Jacoby Ellsbury of the Boston Red Sox poses for a portrait at jetBlue Park in Fort Myers, Florida. (Photo by Elsa/Getty Images)
Red Sox fans would love to have Jacoby Ellsbury sign a long-term extension with the team. The Red Sox would likely be pleased with this plan as well. According to the man himself, Jacoby Ellsbury is a fan of this kind of arrangement:
"There's always that possibility," he said. "I kind of leave that up to my agent (Scott Boras), and I'm just happy to get everything worked out this year. As far as future contracts and stuff like that, I let them take care of it and inform me if there's any decisions to be made. I love playing here. It's the only place I know and I enjoy playing in that pressure environment."
Not to kill your buzz, but what else is Ellsbury going to say when asked? "You know, I hate this town that I have to spend two more years in. And I absolutely do not want them to bid on me when I'm a free agent after 2013, because that might drive up the price for my services elsewhere." Sarcasm aside, there has been almost no discussion from Ellsbury himself when it comes to a long-term deal and staying in Boston. Hearing him throw us this bone -- even if, as stated, there's not a whole lot much you expect a player to say in this scenario -- is preferable to the deafening silence that dominated the conversation beforehand.
Ellsbury isn't guaranteed to be gone once his first six years are up. It's likely, but you could say the same about anyone with the opportunity to make $20 million plus a year elsewhere. Ellsbury is the kind of special talent that another general manager might not only break the bank for, but might just blow the whole bank up for. The Red Sox have a competitive team, and they have the resources to make keeping Ellsbury possible. A lot of whether he'll be back in Boston is up to him. We don't have to worry about that for two more years, though.
Tim Britton spoke to Matt Albers about his second-half collapse in 2011. Albers seems to think that at least some good came from his struggles, as he started to figure out what worked and what didn't. His command issues have led him to reintroduce a curveball and change-up to his repertoire, as he just couldn't get by in August and September with one working pitch:
"Before, I was just throwing fastball-slider and was having success. Then, when you lose one of those pitches, you're stuck with pretty much one," said Albers, who is using spring to work on a changeup as well. "You don't want to go away from your strengths and start throwing too many offspeed pitches. Having those will just help me pitch more; I get in a little trouble when I start throwing or overthrowing."
Albers is all about location. He induces grounders thanks to location on his sinking fastball, and he picks up strikes by attacking hitters on the corners, not by inducing swings-and-misses. His fastball is good, but not so good that hitters are going to be beat by it when it's all he's got. Even the use of a "show me" pitch could have helped him out in 2011. That's no consolation now, but if his failures have turned him into a better pitcher going forward, then at least he learned something.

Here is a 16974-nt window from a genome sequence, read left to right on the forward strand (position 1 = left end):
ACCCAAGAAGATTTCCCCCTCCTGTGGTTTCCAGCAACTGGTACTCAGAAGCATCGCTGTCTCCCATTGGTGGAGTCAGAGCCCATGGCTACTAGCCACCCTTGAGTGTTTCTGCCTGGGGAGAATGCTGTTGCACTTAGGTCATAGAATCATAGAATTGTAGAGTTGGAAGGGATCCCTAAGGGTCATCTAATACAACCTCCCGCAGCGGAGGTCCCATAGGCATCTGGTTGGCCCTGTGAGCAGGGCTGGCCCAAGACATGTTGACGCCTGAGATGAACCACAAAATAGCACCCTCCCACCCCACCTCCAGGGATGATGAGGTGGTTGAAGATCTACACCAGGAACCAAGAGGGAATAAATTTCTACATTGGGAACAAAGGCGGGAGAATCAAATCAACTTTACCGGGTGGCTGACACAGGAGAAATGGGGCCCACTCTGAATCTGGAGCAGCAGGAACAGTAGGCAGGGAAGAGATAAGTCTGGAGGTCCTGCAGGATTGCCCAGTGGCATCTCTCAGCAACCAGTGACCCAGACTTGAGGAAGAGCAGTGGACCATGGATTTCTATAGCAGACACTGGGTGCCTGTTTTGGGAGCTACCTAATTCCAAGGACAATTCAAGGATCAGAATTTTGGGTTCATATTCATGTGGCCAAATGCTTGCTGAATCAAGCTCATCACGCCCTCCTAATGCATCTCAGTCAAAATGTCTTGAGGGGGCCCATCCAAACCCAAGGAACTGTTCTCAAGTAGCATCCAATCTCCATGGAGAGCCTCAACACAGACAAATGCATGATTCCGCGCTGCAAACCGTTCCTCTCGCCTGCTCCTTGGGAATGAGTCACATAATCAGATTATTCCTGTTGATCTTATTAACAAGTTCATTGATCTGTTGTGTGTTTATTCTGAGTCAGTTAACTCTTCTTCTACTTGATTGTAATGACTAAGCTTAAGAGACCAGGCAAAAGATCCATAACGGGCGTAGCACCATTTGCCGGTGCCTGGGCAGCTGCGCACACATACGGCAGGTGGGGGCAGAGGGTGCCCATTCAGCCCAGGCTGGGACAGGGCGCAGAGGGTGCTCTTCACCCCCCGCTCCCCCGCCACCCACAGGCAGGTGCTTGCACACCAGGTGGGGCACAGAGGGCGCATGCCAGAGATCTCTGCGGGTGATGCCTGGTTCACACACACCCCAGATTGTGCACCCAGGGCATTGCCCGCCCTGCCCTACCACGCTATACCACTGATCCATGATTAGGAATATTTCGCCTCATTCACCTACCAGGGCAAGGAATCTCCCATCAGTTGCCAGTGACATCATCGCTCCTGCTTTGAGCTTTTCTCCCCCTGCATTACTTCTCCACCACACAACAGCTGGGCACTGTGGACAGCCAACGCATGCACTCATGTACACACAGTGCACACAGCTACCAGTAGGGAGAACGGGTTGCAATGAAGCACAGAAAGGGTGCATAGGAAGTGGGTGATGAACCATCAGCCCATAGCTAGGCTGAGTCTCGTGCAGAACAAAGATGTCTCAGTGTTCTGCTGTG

Let's remember this: just because he's working on a pitch in the spring doesn't mean it'll survive into the season, and it definitely doesn't mean the pitch is going to be any good. That goes for anyone, of course, not just Albers.
John Sickels has released his Top 120 prospects list, and there are six Red Sox farmhands on it. Xander Bogaerts is the lone prospect in the top 50, but Boston helps make up for it with Matt Barnes (74), Will Middlebrooks (78), Brandon Jacobs (89), Ryan Lavarnway (97), and Garin Cecchini (114) filling in the last third of the list.
That's one more list with Brandon Jacobs rated in the top 100, and another with Barnes making a cut that Anthony Ranaudo just can't seem to after his 2011.
The Red Sox have released their pitching assignments for the first set of spring training games, going from this Thursday through March 7. There's not a whole lot we can infer from them, but we can see that the starters are the usual gang (Jon Lester, Josh Beckett, and Clay Buchholz) and then Daniel Bard, Felix Doubront, Alfredo Aceves, and Carlos Silva.
Vicente Padilla is scheduled to pitch after Bard on March 5, Andrew Miller comes in after Beckett this coming Sunday, and Junichi Tazawa is lined up to pitch after the starter in two games. That being said, Justin Germano also has a few spots in this schedule, including after a Lester start, and non-roster invitee Chorye Spoon is doing the same after another Lester outing. Neither of those two are likely to make the Opening Day roster, so as said, don't read into this initial schedule too much.
Bobby Valentine and the Red Sox only have so many appearances and innings to use in the spring for all of the arms they want to see, so, while it looks like everyone is getting their shot now, things should tighten up as soon as the second schedule is released. We might have a better idea of who is fighting for the last rotation spot then, as, of right now, it looks like more of camp is fighting for it than is not.
There was a small fire inside Fenway Park today in the administrative office area. Small though it may have been, it caused over $100,000 in damage. Or, at least, fighting the fire did, as smoke and water contributed to most of the damage according to WEEI.
It's good to hear that no one was hurt, and also that it was caused by a short circuit... and not something more sinister.